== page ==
By Hillsdale College Online Courses August 28, 2015
John Miller and Stephen Smith discuss Shakespeare’s understanding of intellectual curiosity, which can also be characterized as intellectual intemperance. In Hamlet, the Prince’s curiosity betrays an inability to govern his mind, and to bring it under the subjection of virtue, even, according to Dr. Smith, playing a role in his death.
The following video is a clip from Q&A 3 of Hillsdale’s Online Course, “Great Books 102,” featuring Stephen Smith, professor of english, holder of the Temple Family Chair in English Literature, and dean of faculty, and John J. Miller, director of the Dow Journalism Program.
John J. Miller:
Horatio also says, ‘don’t consider things too curiously’ to Hamlet—that’s a warning. You seem in your lecture to think that’s a good warning. On the other hand, I've always thought [that] intellectual curiosity [is] a good thing. Don't we want that in people—even in leaders?
Well, this is when . . . our modern use and Shakespeare, or the earlier use, is at odds. Whenever I fill out a recommendation form, [for my students] there will be a box for intellectual curiosity and I think to myself, “you know, you're asking me to praise a vice,” . . . but that's because I've been studying this older sense of curiositas. What curiosity is earlier in the tradition is not a virtue, it's, in fact, a vice! It's intellectual intemperance. It's the inability to govern the intellect. You just let it wander, you let it rove, you don't pay attention to what you should be paying attention to.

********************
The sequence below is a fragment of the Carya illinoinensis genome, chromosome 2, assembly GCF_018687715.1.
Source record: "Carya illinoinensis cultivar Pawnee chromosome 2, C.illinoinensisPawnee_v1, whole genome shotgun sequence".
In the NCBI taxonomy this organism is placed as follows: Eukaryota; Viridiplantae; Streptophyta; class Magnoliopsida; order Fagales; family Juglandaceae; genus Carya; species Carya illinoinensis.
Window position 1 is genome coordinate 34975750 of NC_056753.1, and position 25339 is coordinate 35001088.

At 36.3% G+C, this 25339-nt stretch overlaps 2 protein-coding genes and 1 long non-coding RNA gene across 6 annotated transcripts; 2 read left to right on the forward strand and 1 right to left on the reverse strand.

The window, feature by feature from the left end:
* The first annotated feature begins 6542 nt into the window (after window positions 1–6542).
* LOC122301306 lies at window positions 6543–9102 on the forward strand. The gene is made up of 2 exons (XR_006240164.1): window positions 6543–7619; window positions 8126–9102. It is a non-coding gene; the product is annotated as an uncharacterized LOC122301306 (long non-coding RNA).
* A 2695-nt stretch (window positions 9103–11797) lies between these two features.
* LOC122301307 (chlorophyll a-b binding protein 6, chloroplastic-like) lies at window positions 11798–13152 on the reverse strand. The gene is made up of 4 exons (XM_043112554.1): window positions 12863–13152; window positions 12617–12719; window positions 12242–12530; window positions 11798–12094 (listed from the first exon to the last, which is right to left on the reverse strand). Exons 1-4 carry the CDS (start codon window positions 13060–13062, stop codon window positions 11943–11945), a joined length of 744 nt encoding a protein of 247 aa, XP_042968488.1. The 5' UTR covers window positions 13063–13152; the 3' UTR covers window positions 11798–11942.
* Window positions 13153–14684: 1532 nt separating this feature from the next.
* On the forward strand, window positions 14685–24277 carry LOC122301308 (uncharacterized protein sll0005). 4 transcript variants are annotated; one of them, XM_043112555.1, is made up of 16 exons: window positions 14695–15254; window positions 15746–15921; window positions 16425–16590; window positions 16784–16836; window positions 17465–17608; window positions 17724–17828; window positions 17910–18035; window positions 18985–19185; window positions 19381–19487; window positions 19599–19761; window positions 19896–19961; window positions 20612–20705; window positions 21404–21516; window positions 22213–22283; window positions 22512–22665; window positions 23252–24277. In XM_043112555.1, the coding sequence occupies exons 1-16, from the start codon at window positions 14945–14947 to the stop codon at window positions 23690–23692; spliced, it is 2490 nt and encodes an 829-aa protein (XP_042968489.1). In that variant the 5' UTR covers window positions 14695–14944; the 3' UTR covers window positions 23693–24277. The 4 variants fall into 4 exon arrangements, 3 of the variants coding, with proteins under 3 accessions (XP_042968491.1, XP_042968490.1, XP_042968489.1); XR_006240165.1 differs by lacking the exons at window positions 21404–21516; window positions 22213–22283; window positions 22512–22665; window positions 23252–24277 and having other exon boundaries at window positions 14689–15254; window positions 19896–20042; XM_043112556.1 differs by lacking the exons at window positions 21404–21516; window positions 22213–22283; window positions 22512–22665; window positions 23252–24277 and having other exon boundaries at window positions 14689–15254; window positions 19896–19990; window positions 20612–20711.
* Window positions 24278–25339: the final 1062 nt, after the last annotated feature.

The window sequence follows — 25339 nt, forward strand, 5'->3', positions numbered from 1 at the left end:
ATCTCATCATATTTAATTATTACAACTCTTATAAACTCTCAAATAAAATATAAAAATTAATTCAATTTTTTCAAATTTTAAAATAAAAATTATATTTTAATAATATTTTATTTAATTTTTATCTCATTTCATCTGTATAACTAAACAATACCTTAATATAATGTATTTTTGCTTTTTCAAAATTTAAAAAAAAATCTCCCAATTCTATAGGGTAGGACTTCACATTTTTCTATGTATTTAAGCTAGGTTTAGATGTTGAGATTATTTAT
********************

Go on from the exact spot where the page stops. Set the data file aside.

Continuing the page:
Think of ‘to be or not to be, that is the question.’ Is it?! Is that the time to be addressing that subject, right at that point in the play? But Hamlet loves that kind of – and so do the readers, [they] like it too. But curiosity didn't just kill the cat, it killed the prince I think at the end…. One of the key lines in the play reveals, I think, Hamlet's most, well, one of his biggest problems, which is intellectual intemperance. That's his greatest gift, that intellect of his, that's why he's so famous, that's why we like his soliloquys, we like his monologues. He can't govern the thing, John! He can't bring it under the direction of virtue. And it gets him, increasingly, into trouble and then plays a part in his death too.
So that warning against curiosity on the flip side, positively, is: we need to learn to discipline our intellect so that it can do what it should do well and not rove beyond all bounds, think about anything at any given time. ADHD, if you will, morally.